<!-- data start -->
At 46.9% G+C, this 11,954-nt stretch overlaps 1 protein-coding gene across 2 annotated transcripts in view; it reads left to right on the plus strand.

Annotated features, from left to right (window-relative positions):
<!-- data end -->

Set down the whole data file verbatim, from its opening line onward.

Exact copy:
At 46.9% G+C, this 11,954-nt stretch overlaps 1 protein-coding gene across 2 annotated transcripts in view; it reads left to right on the plus strand.

Annotated features, from left to right (window-relative positions):